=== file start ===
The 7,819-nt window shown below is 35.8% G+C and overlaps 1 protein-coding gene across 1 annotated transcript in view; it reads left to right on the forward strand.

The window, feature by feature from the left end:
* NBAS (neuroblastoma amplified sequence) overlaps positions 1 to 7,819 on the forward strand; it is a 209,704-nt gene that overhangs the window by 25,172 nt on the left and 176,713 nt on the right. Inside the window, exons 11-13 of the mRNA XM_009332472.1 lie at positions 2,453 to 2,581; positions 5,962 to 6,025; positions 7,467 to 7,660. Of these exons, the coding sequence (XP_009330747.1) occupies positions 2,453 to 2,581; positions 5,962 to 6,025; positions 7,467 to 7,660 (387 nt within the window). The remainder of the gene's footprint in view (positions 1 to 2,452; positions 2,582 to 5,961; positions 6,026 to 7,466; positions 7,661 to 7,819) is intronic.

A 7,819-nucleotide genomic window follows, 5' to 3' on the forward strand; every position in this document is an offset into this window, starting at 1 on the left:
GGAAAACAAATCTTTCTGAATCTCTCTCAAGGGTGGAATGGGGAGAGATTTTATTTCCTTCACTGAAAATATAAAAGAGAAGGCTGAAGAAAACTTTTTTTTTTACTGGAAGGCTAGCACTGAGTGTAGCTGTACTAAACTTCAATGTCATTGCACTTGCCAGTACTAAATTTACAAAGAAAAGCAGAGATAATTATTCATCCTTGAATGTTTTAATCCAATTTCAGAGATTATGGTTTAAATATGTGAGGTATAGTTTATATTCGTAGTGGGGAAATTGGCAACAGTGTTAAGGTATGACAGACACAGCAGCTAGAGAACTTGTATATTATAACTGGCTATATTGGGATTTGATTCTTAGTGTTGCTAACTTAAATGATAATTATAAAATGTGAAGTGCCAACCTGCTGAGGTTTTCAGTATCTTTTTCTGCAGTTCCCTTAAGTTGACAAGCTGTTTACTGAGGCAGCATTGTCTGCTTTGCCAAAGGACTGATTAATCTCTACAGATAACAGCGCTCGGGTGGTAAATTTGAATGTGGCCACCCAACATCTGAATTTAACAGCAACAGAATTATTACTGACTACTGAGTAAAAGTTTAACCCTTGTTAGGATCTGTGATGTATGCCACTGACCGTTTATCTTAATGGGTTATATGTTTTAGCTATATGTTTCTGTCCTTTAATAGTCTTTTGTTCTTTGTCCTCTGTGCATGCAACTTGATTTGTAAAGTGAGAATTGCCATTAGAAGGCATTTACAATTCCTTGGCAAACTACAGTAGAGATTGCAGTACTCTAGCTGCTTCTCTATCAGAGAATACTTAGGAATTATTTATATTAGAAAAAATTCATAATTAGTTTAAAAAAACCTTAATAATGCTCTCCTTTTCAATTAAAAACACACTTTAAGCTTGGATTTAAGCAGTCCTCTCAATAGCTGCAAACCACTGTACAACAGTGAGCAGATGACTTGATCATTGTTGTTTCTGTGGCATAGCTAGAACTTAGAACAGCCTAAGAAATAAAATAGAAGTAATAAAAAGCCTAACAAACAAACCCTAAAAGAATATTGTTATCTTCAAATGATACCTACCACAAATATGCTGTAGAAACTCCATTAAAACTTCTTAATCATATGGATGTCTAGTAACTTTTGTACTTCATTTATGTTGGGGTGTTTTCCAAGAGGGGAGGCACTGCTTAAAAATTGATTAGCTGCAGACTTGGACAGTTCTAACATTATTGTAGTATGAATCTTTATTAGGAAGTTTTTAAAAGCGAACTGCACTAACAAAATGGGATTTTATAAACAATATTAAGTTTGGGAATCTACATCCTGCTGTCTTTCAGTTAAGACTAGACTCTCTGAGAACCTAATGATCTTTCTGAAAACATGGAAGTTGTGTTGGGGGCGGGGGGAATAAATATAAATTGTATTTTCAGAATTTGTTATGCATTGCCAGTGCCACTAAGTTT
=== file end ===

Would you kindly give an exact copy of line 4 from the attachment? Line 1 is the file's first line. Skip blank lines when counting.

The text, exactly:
A 7,819-nucleotide genomic window follows, 5' to 3' on the forward strand; every position in this document is an offset into this window, starting at 1 on the left: